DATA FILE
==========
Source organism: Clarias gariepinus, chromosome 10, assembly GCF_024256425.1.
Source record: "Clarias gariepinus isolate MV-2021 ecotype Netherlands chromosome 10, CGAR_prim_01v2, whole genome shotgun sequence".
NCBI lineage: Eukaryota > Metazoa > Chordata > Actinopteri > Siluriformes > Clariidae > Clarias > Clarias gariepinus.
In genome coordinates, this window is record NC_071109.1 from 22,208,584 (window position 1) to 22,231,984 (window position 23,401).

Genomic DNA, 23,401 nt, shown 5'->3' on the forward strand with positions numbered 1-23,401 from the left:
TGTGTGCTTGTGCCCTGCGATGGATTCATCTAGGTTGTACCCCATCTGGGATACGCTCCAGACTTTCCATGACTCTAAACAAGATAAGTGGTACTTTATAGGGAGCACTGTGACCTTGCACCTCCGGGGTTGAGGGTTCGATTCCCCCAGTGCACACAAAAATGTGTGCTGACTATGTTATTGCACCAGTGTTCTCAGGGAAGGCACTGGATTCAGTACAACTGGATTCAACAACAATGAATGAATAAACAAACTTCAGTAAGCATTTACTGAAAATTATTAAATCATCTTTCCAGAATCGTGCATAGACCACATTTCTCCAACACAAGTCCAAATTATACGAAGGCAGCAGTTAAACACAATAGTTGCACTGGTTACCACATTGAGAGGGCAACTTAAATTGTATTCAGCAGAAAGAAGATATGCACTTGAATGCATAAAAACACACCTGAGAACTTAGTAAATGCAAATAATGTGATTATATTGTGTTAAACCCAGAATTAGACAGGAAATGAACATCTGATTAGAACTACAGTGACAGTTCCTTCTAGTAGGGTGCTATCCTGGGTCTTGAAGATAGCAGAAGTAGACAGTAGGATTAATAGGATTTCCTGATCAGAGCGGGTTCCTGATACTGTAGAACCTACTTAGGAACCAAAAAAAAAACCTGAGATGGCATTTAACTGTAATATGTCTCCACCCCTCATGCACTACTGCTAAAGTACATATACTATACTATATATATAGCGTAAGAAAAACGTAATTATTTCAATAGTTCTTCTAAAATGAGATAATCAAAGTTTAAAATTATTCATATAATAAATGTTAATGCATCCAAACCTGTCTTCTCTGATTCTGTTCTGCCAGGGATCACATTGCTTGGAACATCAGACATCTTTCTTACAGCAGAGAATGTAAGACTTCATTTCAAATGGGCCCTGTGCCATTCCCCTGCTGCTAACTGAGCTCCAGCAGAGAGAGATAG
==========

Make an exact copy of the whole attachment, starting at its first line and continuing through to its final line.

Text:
Source organism: Clarias gariepinus, chromosome 10, assembly GCF_024256425.1.
Source record: "Clarias gariepinus isolate MV-2021 ecotype Netherlands chromosome 10, CGAR_prim_01v2, whole genome shotgun sequence".
NCBI lineage: Eukaryota > Metazoa > Chordata > Actinopteri > Siluriformes > Clariidae > Clarias > Clarias gariepinus.
In genome coordinates, this window is record NC_071109.1 from 22,208,584 (window position 1) to 22,231,984 (window position 23,401).

Genomic DNA, 23,401 nt, shown 5'->3' on the forward strand with positions numbered 1-23,401 from the left:
TGTGTGCTTGTGCCCTGCGATGGATTCATCTAGGTTGTACCCCATCTGGGATACGCTCCAGACTTTCCATGACTCTAAACAAGATAAGTGGTACTTTATAGGGAGCACTGTGACCTTGCACCTCCGGGGTTGAGGGTTCGATTCCCCCAGTGCACACAAAAATGTGTGCTGACTATGTTATTGCACCAGTGTTCTCAGGGAAGGCACTGGATTCAGTACAACTGGATTCAACAACAATGAATGAATAAACAAACTTCAGTAAGCATTTACTGAAAATTATTAAATCATCTTTCCAGAATCGTGCATAGACCACATTTCTCCAACACAAGTCCAAATTATACGAAGGCAGCAGTTAAACACAATAGTTGCACTGGTTACCACATTGAGAGGGCAACTTAAATTGTATTCAGCAGAAAGAAGATATGCACTTGAATGCATAAAAACACACCTGAGAACTTAGTAAATGCAAATAATGTGATTATATTGTGTTAAACCCAGAATTAGACAGGAAATGAACATCTGATTAGAACTACAGTGACAGTTCCTTCTAGTAGGGTGCTATCCTGGGTCTTGAAGATAGCAGAAGTAGACAGTAGGATTAATAGGATTTCCTGATCAGAGCGGGTTCCTGATACTGTAGAACCTACTTAGGAACCAAAAAAAAAACCTGAGATGGCATTTAACTGTAATATGTCTCCACCCCTCATGCACTACTGCTAAAGTACATATACTATACTATATATATAGCGTAAGAAAAACGTAATTATTTCAATAGTTCTTCTAAAATGAGATAATCAAAGTTTAAAATTATTCATATAATAAATGTTAATGCATCCAAACCTGTCTTCTCTGATTCTGTTCTGCCAGGGATCACATTGCTTGGAACATCAGACATCTTTCTTACAGCAGAGAATGTAAGACTTCATTTCAAATGGGCCCTGTGCCATTCCCCTGCTGCTAACTGAGCTCCAGCAGAGAGAGATAG